On Nov. 23, Elder Holland joined prestigious British political and religious leaders on the “Inspiring Service” panel at the University of Oxford’s Pembroke College. The other panelists were Rowan Williams, a former Archbishop of Canterbury and a member of the House of Lords; Lord David Alton, a Catholic member of the House of Lords; and the Rev. Frances Young, an ordained Methodist minister and emeritus professor of theology at the University of Birmingham.
The head of the Catholic Church in England and Wales, His Eminence Cardinal Vincent Nichols, sent a blessing for the event in which he called service “crucially important to the health of our society.”
The speakers shared lessons from their heroes of service and invited Christians to use service to confront an age of what Lord Alton termed “toxic loneliness.” They said service is the lifeblood of human connection and vital to Christianity, democracies and communities. Elder Holland said that is true of families and marriages, too.
Williams, who now is master of a college at Cambridge University, attacked as “toxic fiction” what he said is an increasingly popular notion that “there is some way of literally or metaphorically fencing off what is good for me so that it’s completely irrelevant to what’s good for you — ‘I can keep myself safe, and your security and your well-being are of no interest to me.’ ”
Elder Holland said service is Christ’s royal law and was the Savior’s first and foremost duty prior to the Atonement and Resurrection. He called it a great honor to be instruments for inspired and inspiring service.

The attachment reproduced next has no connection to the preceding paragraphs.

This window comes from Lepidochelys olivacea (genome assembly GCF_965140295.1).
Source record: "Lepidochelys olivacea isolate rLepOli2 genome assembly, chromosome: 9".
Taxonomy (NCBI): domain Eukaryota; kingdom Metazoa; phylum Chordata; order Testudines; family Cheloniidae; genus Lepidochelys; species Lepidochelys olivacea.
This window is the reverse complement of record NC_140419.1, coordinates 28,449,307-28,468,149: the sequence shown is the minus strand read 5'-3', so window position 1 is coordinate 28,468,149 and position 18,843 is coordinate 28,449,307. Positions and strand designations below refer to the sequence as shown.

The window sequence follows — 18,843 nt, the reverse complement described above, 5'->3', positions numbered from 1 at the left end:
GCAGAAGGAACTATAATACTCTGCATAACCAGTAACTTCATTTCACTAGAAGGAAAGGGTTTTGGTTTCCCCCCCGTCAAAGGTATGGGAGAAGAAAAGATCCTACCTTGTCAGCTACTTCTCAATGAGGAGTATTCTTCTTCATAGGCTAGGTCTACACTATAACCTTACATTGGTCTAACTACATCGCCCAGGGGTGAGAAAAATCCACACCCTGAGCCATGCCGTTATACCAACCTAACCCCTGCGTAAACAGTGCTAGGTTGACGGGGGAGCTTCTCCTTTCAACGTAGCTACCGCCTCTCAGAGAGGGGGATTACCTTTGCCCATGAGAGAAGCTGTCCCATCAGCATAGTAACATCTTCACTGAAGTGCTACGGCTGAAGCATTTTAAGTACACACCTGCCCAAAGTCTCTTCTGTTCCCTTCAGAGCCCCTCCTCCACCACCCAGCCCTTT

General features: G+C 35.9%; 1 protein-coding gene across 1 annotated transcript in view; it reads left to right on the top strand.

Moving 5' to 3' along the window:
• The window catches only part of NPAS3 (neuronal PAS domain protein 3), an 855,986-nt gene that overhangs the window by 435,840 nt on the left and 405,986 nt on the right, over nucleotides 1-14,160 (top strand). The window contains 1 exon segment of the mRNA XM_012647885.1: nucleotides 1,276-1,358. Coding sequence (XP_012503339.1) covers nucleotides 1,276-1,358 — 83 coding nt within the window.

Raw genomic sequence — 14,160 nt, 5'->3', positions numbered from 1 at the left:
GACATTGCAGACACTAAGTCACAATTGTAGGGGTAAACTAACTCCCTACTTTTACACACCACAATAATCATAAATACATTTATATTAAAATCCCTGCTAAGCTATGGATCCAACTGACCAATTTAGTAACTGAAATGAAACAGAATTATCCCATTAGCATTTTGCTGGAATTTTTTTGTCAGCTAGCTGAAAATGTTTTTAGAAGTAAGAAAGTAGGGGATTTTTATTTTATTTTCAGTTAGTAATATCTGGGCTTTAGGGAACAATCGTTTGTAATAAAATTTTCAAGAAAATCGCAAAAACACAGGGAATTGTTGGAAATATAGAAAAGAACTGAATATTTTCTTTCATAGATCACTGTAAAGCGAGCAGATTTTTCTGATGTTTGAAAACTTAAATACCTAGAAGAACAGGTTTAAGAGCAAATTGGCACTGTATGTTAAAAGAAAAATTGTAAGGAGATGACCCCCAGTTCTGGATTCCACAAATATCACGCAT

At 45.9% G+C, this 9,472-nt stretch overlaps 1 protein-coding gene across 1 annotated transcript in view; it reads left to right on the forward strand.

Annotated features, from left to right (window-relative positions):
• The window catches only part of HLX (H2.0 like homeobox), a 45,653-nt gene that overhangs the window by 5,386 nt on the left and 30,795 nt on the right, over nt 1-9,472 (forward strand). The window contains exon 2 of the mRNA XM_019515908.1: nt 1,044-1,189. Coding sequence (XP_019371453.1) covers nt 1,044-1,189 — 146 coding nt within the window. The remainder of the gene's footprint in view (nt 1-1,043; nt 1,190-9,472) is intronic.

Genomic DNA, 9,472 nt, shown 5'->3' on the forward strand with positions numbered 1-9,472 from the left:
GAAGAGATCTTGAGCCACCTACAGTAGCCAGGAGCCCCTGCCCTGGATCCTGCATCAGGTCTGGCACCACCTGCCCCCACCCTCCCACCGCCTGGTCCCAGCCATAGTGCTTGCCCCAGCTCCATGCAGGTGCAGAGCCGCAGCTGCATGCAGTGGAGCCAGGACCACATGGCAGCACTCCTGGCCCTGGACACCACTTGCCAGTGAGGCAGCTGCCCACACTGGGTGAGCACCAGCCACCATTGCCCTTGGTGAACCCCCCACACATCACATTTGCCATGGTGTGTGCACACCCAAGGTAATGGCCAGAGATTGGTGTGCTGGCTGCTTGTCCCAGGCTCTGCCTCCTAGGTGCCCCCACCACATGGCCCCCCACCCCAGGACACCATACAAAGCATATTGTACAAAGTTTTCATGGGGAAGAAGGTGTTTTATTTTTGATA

“We need God,” he said, “but he also needs us. It is an inspiring thought to think that not only humankind but divinity itself needs our heart and needs our helping hand. Surely that must be one way that we are heirs of God and joint-heirs with Christ.”
He also provided an example from Christ’s life for those who would serve but feel overwhelmed by the immense needs of the world. He recalled how Judas Iscariot complained that Mary was wasteful when she anointed Christ’s head with expensive burial ointment. Christ told him, “She has done what she can.”
“She has done what she can,” Elder Holland repeated. “What a succinct formula.”
He provided Mother Theresa as an example of one who did what she could. When a journalist told her that statistically speaking, she was accomplishing absolutely nothing, she said her work was not about statistics but love.
“Faced with a staggering number beyond her reach,” Elder Holland said, “she could keep the commandment by serving those in her reach, with what resources she had.”
Between the visit with the Prime Minister and the panel on service, Elder Holland spoke Nov. 22 — Thanksgiving — to Oxford theology faculty and students at the storied University Church of St. Mary the Virgin. He outlined Latter-day Saint theology, then engaged for more than an hour in a rare interfaith question-and-answer session with the Rev. Dr. Andrew Teal of the Church of England.